landscape est. paper

landscape est. paper - Indigenous vs. Non-indigenous by...

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Indigenous vs. Non-indigenous by Matt Bennett
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I think new landscape sites should contain all indigenous species with few exceptions in order to prevent further spread of these exotics. Non-native plants are spreading like wild fire through some parts of the U.S. and are having a costly effect. One difference between native and non-native plants is that native plants are already well adapted to their surroundings and have tendencies for being easier and cheaper to maintain. Also, wildlife depends on native species for food, shelter and a home for their offspring. I feel that 95% to 100% of all new landscape plants should be indigenous, reflecting the region, state, and county we live in. I do believe that variety is key for a healthy long lasting landscape, but I also think that certain plants don’t naturally grow in certain areas for a reason. “According to the U.S. Department of the Interior, invasive non-native plants are described as the second-most important threat to native species after habitat destruction.” It seems as if these non-native species are after our economy and environment. One reason why these exotics are so invasive is the lack of predators. Without their natural predators around, these species can exponentially thrive. It is so out of control that a federal interagency government effort has been launched in hopes of fighting off the invasion and to educate the public. (Green Aliens Invade the US). Why fuel the fire by planting exotics in local landscaping projects? The United States is now home to 4,000 non-native plant species! ( What are Invasive Alien Plant Species and Why are They a Problem? ). Many have proven to be strangling our parks and forests. St. John's wart by itself has taken over more than 600,000 acres of Idaho in just fifty years! Kudzu, another invasive species, was brought to the U.S. as a crop for livestock and to help control erosion in the 1940s. Now it covers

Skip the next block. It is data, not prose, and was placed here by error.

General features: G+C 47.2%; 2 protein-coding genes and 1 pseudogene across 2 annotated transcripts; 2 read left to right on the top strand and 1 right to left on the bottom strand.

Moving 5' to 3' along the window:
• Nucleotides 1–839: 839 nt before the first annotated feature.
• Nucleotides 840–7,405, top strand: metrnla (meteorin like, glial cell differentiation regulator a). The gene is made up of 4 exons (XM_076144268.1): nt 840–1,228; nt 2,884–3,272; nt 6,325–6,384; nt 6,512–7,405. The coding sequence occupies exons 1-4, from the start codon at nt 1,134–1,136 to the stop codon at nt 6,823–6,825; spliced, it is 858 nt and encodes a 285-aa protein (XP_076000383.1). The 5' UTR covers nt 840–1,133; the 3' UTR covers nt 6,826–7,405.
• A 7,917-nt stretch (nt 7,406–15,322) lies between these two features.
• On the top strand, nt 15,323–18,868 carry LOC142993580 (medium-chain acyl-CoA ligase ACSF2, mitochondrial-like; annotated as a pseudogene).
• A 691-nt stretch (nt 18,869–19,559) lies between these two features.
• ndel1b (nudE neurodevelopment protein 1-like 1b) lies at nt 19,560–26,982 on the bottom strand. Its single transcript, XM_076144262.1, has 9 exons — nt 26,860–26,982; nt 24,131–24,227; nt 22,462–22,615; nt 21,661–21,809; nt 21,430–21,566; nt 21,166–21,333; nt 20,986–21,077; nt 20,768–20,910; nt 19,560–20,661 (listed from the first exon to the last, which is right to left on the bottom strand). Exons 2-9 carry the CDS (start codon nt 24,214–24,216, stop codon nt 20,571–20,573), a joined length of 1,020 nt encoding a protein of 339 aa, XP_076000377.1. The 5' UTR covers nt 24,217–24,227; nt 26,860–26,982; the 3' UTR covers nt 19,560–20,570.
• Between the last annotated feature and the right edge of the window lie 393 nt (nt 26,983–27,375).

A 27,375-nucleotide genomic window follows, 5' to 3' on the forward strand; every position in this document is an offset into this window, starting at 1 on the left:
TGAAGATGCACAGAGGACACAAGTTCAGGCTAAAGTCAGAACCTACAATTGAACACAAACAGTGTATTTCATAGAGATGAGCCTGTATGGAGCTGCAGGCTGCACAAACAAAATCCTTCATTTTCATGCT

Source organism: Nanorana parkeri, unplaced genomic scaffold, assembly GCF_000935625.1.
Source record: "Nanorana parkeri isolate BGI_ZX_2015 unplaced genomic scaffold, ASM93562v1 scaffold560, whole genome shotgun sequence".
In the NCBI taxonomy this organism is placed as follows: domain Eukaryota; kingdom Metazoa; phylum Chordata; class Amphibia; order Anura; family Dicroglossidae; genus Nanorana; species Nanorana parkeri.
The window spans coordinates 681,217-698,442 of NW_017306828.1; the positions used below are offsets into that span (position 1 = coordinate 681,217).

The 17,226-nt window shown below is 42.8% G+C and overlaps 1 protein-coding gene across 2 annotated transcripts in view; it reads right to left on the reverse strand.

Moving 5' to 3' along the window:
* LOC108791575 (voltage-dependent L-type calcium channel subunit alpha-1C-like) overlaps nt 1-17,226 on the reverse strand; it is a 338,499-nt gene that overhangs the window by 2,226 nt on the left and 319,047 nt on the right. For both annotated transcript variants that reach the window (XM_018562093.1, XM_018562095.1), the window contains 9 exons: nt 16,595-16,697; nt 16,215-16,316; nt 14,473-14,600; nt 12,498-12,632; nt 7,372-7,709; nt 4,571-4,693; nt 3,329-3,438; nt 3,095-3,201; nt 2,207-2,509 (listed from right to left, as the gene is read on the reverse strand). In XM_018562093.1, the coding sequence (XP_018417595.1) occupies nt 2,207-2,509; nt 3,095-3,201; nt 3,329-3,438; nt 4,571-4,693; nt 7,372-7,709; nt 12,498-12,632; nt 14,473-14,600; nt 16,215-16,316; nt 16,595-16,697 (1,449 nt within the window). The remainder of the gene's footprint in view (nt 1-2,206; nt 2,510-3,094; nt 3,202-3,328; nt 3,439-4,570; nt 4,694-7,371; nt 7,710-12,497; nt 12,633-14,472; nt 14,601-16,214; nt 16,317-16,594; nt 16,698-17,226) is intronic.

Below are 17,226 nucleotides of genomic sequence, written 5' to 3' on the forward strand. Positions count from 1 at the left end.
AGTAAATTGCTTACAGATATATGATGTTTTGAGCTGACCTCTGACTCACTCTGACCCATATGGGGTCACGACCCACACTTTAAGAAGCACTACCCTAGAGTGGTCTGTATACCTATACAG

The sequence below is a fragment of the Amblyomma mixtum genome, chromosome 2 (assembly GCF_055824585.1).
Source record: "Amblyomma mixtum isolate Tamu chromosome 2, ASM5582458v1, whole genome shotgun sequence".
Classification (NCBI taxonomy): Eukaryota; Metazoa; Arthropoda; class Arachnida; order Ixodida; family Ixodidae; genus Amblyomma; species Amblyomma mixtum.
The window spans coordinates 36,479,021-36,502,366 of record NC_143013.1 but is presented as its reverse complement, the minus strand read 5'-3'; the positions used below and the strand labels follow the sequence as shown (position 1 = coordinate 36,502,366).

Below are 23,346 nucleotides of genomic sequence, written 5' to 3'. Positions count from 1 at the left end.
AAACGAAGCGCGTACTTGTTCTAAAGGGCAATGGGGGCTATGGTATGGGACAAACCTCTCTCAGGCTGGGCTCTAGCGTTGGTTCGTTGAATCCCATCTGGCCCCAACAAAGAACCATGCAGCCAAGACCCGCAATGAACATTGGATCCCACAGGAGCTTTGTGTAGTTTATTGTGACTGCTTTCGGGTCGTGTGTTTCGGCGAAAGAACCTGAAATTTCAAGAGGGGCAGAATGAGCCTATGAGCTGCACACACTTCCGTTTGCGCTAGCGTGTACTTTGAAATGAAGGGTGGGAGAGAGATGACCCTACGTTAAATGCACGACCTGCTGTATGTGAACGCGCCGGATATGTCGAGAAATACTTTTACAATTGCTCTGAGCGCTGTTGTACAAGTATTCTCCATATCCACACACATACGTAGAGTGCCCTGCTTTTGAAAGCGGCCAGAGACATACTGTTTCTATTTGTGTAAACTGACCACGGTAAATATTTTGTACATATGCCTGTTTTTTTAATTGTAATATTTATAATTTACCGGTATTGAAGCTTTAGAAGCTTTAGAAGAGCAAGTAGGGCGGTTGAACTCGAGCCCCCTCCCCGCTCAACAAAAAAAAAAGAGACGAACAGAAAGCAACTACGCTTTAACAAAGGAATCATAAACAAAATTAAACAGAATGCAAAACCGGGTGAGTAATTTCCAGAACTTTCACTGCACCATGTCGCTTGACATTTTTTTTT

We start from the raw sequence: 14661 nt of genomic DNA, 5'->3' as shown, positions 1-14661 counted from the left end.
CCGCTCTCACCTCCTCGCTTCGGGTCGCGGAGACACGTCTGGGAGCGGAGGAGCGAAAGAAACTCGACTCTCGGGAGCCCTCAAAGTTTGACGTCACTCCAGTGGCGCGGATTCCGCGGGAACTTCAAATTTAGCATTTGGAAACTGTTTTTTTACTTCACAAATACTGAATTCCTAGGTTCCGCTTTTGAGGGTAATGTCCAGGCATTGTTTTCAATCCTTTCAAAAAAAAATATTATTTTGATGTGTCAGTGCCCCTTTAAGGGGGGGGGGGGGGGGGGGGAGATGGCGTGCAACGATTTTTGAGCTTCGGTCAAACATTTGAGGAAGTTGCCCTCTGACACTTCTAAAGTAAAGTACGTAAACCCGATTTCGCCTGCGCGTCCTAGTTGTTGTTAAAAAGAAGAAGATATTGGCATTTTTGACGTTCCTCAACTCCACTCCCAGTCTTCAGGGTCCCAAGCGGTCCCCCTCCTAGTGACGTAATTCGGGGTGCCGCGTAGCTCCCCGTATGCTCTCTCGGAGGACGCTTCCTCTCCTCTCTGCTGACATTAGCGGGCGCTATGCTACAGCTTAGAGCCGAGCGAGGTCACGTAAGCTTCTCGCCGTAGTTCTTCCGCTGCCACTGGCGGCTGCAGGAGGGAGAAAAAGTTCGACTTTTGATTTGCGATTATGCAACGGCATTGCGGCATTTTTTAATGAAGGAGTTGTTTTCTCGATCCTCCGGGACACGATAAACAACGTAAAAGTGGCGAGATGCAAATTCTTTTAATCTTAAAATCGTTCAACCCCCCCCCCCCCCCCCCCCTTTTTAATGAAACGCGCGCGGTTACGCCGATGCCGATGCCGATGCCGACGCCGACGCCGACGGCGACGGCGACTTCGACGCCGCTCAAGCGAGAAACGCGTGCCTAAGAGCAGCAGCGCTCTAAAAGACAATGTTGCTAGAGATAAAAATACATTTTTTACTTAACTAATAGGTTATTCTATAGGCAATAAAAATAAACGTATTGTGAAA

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more than a million acres of what used to be wild lands (Quistgaard). Brazilian pepper was introduced for ornamental purposes, and now infests more than 100,000 acres of
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landscape est. paper - Indigenous vs. Non-indigenous by...

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